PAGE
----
Most of my students are astounded to learn that as a high school freshman I was required to memorize Strunk and White’s legendary grammar guide, The Elements of Style. After all, that was the sort of thing students had to do in 1965, not 1995.
I was, however, lucky enough to have a teacher who had been teaching since 1965, and frankly, memorizing the “little book,”as William Strunk referred to it, was one of the most useful things I ever did. The Elements of Style covers most of the grammar found on the SAT Writing section, and it’s an invaluable tool for learning to write clearly and rigorously. I had no idea that the book would help me so much in the standardized testing process; no one ever mentioned it, and at that point, I was far more concerned with surviving ninth-grade English (which was, hands down, the most difficult class I ever took).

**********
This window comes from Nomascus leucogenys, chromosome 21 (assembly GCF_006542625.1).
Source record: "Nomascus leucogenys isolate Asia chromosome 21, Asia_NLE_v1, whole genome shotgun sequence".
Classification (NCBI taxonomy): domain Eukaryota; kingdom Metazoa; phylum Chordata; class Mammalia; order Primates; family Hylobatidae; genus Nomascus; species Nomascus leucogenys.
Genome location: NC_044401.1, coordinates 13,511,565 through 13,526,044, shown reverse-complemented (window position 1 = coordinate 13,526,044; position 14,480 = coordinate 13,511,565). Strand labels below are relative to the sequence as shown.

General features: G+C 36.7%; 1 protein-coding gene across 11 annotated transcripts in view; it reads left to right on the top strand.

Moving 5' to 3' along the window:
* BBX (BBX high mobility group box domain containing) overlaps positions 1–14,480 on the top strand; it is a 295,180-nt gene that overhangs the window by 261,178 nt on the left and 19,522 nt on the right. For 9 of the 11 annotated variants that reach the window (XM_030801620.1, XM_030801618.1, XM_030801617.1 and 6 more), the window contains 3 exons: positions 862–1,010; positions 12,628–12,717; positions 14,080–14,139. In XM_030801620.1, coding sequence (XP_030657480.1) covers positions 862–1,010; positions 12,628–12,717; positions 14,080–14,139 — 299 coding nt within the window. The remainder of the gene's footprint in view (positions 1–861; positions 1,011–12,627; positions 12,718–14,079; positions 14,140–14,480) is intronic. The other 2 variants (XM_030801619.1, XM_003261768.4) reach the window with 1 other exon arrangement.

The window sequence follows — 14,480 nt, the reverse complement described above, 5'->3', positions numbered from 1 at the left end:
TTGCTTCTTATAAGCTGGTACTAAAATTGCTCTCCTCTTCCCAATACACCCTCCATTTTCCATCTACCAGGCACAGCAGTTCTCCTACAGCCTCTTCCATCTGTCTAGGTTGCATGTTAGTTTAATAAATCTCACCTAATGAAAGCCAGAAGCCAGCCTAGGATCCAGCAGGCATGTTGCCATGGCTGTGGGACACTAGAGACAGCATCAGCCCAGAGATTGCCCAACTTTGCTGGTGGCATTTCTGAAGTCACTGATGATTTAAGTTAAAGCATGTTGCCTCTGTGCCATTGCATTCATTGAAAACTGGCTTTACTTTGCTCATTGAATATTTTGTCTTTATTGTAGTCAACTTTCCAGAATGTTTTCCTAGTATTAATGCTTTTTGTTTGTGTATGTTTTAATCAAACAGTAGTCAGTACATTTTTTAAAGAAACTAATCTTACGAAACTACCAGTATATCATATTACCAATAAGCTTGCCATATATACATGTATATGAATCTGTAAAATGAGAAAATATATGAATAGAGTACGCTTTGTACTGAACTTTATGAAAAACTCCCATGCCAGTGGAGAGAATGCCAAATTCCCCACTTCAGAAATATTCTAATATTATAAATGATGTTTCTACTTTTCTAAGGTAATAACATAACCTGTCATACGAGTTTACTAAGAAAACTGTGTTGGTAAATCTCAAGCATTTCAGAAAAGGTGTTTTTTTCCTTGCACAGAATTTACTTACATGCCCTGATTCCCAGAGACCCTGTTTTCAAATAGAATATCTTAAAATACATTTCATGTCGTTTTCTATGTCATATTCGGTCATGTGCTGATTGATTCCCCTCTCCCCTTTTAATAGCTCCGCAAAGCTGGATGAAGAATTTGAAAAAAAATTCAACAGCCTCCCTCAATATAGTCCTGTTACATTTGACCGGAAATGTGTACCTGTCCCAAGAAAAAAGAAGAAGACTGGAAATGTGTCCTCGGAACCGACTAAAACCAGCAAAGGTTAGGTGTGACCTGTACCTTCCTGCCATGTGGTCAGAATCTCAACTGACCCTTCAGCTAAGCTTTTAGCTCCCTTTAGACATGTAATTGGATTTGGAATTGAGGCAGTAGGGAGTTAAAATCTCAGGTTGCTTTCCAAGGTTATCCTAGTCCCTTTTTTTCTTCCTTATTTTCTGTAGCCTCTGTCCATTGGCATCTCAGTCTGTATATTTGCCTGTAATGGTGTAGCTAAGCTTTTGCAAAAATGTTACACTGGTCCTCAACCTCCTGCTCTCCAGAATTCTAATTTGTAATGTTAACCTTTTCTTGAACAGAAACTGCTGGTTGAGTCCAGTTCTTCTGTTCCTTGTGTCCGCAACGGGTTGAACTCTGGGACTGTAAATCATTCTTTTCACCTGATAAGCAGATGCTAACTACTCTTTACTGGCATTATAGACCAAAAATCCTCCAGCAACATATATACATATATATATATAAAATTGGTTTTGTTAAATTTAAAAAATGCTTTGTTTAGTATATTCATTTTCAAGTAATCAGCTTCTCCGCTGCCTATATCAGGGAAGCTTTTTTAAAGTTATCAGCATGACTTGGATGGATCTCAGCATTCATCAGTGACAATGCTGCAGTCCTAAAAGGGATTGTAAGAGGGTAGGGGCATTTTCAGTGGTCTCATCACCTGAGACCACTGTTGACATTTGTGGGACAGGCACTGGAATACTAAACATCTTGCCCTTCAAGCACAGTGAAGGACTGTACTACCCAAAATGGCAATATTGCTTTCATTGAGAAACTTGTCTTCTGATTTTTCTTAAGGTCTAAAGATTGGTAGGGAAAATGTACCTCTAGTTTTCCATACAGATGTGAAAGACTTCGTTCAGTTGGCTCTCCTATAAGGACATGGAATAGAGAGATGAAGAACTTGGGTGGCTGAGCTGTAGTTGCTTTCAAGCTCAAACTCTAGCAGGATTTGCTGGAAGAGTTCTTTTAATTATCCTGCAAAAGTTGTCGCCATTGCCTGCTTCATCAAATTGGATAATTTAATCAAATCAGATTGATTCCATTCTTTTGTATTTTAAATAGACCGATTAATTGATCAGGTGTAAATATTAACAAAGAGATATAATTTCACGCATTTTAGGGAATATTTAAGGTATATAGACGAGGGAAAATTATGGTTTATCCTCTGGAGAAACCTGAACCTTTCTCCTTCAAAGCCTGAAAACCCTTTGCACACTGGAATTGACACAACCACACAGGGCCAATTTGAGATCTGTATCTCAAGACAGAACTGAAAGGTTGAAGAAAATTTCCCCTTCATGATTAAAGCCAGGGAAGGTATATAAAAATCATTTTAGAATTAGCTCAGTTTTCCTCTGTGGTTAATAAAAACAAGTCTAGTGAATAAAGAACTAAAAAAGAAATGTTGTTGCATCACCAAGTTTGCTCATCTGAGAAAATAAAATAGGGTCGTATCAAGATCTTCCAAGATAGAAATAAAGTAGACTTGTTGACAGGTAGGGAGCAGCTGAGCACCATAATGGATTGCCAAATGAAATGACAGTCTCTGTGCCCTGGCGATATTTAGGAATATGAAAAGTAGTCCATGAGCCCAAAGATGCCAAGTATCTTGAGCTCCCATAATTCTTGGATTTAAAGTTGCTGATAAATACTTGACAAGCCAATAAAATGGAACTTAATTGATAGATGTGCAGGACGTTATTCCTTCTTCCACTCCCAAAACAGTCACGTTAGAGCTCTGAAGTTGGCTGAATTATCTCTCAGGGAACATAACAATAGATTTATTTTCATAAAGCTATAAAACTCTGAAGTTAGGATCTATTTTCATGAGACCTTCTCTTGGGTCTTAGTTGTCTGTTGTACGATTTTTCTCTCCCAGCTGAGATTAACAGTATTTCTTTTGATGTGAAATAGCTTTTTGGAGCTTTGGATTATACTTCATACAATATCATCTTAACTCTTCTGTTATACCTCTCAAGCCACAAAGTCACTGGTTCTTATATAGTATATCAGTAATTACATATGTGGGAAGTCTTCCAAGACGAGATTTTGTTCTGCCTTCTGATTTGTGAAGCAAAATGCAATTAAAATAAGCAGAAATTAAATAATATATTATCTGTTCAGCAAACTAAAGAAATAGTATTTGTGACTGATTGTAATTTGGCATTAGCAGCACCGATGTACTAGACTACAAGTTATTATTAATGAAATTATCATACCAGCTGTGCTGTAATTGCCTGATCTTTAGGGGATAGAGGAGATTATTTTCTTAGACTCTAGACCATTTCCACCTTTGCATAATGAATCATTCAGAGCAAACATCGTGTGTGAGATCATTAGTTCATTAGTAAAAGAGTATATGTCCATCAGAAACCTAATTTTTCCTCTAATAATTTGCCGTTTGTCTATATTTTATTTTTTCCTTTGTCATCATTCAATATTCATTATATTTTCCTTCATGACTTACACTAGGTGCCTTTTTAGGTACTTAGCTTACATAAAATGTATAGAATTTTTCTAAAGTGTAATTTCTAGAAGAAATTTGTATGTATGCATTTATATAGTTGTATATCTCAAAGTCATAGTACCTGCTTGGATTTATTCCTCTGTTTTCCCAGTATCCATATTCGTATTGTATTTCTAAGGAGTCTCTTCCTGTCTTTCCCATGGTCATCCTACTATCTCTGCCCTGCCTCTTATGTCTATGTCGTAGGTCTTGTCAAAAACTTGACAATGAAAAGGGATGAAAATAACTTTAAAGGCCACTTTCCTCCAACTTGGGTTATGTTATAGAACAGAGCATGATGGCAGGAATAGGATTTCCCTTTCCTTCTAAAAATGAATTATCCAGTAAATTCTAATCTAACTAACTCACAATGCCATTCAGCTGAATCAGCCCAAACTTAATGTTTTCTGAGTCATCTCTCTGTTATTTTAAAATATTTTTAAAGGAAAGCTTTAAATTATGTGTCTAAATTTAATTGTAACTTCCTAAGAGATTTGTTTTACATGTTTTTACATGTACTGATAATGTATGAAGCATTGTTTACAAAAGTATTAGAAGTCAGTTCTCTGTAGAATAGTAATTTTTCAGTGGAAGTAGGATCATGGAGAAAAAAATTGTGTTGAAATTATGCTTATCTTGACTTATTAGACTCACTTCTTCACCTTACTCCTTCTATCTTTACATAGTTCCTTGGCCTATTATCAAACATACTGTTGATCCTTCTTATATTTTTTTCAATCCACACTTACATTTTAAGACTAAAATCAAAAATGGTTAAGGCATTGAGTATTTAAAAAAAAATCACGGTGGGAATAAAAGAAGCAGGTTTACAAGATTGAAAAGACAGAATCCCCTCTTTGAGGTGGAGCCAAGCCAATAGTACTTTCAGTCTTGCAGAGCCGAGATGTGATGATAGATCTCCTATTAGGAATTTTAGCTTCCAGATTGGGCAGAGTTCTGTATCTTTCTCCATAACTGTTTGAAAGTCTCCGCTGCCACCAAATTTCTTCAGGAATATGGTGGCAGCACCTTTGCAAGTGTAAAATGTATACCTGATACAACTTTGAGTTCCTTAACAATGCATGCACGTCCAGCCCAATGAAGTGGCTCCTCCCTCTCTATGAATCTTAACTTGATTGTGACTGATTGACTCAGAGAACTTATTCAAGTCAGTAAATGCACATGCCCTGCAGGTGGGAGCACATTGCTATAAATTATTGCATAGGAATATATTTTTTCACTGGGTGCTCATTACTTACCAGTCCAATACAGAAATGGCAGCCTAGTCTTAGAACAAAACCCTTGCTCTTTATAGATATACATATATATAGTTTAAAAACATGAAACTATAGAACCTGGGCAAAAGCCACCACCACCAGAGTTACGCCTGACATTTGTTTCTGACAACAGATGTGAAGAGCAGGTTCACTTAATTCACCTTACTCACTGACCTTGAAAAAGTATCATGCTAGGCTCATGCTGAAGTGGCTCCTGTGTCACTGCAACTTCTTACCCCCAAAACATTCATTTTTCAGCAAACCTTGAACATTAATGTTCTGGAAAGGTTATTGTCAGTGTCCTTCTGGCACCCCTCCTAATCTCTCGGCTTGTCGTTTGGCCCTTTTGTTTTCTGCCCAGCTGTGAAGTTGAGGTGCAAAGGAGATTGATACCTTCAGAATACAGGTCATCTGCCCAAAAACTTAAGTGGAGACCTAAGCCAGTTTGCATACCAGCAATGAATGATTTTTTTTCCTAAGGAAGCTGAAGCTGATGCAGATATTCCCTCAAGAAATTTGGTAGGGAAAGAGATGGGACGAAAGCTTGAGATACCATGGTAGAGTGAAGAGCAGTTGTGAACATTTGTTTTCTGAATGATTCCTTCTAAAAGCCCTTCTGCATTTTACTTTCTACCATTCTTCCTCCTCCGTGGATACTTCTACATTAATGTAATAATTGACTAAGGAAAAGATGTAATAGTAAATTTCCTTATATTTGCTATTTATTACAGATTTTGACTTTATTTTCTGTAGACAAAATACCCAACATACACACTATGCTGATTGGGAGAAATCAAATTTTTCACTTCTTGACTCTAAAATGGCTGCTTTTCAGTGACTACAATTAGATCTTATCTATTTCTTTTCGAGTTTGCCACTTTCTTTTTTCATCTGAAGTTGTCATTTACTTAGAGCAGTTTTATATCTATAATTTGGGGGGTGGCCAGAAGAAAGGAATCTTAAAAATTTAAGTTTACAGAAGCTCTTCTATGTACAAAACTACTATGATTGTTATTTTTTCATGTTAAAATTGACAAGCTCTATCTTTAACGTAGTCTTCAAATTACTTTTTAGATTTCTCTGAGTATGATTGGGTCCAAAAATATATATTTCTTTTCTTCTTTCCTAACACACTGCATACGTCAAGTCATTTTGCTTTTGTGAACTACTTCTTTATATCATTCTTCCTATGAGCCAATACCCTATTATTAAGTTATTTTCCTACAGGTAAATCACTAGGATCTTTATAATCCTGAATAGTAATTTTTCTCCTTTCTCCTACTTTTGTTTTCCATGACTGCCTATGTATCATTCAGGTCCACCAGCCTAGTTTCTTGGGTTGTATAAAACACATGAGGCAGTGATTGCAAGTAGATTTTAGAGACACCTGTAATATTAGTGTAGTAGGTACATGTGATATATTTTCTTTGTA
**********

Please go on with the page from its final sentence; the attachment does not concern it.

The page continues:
But that brings me to a point that is all too easily forgotten: sometimes the best way to prep for a test is not to spend all your time prepping for a test, and some of the best test-prep material is not found in test-prep books.
If you’re a junior and you have two weeks — or two days — to cram for the SAT, that’s a different story, but if you’re just starting to the process, try to approach it a little differently. Having the capacity to express yourself in a clear, logical, and persuasive manner is important in and of itself, not just because it’s something that’s tested on the SAT.
Thanks, Mr. V.